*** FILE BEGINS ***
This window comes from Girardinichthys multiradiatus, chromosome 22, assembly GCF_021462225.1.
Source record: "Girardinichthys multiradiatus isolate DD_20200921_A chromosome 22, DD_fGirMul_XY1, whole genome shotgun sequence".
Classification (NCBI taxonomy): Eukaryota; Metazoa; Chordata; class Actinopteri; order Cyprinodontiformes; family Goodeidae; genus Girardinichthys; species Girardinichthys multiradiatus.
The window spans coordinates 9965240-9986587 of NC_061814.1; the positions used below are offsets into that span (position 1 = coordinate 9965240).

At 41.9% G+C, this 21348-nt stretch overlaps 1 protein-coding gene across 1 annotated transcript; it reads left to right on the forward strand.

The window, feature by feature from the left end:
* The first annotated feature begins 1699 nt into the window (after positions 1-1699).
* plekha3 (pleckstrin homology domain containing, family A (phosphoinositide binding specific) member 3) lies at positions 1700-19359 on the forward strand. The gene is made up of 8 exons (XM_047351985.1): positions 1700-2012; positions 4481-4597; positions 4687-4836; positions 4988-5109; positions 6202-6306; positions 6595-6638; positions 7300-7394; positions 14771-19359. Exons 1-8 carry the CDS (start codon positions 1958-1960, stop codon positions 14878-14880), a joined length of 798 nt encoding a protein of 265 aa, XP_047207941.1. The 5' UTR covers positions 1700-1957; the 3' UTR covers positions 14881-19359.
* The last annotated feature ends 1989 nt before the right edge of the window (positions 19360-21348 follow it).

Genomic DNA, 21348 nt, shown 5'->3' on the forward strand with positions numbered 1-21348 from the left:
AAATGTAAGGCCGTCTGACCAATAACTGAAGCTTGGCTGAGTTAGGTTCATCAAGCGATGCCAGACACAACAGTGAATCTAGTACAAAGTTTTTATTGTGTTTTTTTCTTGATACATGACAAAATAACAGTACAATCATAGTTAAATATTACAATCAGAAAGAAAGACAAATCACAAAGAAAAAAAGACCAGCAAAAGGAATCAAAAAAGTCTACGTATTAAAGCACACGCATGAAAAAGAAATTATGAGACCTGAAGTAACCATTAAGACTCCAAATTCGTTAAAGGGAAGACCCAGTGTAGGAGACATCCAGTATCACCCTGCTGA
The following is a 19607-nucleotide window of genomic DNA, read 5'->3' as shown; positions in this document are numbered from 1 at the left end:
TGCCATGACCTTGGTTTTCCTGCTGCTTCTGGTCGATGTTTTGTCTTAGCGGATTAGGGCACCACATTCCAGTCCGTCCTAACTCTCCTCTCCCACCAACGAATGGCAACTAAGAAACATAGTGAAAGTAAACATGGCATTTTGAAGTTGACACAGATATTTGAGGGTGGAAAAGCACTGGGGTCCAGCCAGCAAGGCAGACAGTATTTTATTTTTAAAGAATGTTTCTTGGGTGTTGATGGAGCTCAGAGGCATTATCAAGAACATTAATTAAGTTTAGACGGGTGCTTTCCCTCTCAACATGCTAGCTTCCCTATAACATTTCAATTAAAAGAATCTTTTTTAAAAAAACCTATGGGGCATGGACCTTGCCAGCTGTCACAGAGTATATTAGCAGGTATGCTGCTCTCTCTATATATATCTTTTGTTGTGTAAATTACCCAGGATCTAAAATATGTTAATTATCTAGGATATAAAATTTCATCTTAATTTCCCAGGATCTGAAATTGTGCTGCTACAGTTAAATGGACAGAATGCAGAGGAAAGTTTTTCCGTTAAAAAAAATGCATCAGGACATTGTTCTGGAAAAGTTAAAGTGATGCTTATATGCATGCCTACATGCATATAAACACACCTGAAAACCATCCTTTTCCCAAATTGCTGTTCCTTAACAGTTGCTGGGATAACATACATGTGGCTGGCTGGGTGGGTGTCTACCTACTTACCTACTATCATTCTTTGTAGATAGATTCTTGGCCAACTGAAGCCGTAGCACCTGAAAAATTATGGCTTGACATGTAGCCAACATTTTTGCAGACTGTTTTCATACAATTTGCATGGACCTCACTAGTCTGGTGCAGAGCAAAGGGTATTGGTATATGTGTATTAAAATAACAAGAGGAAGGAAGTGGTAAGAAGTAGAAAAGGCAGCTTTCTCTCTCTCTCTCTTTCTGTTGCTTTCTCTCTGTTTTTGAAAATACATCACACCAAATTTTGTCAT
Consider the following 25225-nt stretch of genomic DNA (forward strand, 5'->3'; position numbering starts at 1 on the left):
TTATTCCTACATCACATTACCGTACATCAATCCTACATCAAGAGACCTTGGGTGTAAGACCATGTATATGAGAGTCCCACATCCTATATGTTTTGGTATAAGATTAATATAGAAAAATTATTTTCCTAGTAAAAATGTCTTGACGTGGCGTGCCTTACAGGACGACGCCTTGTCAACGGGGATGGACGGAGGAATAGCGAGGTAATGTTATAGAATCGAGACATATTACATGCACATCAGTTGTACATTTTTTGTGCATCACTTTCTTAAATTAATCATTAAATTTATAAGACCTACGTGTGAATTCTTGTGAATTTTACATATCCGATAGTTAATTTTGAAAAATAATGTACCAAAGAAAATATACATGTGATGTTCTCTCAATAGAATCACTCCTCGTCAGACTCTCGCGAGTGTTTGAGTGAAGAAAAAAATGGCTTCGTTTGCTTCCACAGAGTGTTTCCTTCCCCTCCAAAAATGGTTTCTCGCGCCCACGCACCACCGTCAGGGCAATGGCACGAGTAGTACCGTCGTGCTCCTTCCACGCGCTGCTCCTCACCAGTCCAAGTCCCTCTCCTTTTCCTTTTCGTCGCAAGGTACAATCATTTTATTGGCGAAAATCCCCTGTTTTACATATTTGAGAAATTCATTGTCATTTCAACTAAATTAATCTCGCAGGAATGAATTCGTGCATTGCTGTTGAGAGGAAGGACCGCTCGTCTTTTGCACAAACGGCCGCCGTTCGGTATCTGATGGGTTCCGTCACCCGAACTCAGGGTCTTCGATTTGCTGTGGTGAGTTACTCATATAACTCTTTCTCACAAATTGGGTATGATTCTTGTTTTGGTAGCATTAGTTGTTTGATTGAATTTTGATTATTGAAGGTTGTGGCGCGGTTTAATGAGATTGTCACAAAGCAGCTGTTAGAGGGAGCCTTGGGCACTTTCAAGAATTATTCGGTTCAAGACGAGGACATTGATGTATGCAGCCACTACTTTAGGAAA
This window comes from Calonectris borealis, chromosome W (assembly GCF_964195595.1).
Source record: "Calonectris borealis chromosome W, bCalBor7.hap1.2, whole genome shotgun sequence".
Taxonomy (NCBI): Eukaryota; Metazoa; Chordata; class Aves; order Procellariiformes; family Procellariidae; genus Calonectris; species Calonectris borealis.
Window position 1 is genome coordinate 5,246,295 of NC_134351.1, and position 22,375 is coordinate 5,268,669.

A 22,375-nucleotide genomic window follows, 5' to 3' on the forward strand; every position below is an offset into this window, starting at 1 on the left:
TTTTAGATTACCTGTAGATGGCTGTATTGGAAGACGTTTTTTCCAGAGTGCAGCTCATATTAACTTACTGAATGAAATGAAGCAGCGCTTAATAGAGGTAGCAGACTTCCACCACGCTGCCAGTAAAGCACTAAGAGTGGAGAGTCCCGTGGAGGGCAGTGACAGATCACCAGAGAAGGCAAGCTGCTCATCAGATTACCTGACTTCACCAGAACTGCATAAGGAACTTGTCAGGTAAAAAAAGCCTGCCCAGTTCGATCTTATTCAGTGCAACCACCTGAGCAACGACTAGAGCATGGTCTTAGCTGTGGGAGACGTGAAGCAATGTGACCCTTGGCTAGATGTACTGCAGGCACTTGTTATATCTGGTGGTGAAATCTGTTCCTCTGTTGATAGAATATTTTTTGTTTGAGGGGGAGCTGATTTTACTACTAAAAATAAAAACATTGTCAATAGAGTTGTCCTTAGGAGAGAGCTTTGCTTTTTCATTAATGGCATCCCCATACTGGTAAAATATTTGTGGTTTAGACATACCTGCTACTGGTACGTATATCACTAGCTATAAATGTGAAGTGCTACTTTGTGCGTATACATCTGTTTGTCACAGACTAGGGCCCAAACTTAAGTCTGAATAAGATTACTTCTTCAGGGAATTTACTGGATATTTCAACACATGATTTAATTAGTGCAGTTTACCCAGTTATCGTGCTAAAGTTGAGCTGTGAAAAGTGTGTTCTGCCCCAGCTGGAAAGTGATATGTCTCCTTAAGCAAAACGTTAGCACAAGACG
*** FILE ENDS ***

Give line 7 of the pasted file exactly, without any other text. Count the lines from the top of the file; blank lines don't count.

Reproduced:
* The first annotated feature begins 1699 nt into the window (after positions 1-1699).